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To be very concerned about my 18 month old son

(87 Posts)
holsieboo Sat 25-Oct-14 21:28:49

My son has just turned 18 mo and is still not talking very much. He can only say a few words (I just counted seven words that he regularly says) but he misses the end consonants of words. I.e. Ball is bah, Dog is doh, Bath is ba, Bottle is booh etc. I am really worried about this and I don't know what to do to help him. My DP thinks he is fine and that IABU to worry and stress so much.

Snapespotions Sat 25-Oct-14 21:31:55

Bless you, I'm sure he's fine. Lots of kids do this, my dd did when she was tiny - she is always getting told now how articulate she is!

18 months is still tiny. There really isn't any reason to worry at the moment. He sounds like he is doing fine.

CrohnicallyAnxious Sat 25-Oct-14 21:31:56

If you're concerned, check out your local sure start/children's centre. They often have drop in sessions with a speech and language therapist.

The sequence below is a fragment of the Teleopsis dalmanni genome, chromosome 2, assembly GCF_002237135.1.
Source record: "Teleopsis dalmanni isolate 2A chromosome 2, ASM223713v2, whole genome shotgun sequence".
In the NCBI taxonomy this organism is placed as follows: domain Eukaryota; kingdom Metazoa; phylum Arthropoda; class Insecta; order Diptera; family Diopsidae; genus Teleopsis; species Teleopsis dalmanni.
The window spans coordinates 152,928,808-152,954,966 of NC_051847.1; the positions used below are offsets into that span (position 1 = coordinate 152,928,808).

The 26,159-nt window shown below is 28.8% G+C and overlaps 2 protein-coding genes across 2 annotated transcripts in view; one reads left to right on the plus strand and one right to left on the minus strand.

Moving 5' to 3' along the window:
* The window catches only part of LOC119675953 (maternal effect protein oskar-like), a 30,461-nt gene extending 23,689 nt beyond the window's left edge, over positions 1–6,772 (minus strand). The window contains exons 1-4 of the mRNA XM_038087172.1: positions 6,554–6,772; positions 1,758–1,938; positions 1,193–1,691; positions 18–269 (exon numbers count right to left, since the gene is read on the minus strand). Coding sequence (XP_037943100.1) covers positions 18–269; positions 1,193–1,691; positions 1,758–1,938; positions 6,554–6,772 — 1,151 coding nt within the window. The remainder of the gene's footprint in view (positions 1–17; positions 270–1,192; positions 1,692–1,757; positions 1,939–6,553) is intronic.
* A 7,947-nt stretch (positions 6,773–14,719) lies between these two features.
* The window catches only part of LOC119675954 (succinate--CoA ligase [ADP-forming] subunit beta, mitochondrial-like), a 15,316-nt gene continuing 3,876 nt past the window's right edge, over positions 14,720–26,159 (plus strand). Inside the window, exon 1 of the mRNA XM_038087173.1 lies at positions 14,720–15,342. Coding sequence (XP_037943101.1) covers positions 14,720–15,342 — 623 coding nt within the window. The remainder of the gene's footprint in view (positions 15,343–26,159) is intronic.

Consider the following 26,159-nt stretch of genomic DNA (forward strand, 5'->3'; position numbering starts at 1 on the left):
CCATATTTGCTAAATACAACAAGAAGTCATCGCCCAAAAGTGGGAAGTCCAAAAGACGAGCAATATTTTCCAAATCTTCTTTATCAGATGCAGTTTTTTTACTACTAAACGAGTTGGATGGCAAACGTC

Flisspaps Sat 25-Oct-14 21:32:42

DS was 2 in April, he only really started talking in about June. He had 1 or 2 words prior to then - but that was it.

He now talks constantly. In sentences.

I wouldn't worry just yet.

SunshineDaisiesButterMellow Sat 25-Oct-14 21:35:29

Ds is 19 months and only says mama Dada baby and nana. I'm not too worried yet as he seems to understand what we say, like if we ask him to pass the phone he does so.
My friends ds was babbling til two and a half then all of a sudden started talking and now won't stop. Maybe it's a boy thing.

StormyBrid Sat 25-Oct-14 21:36:00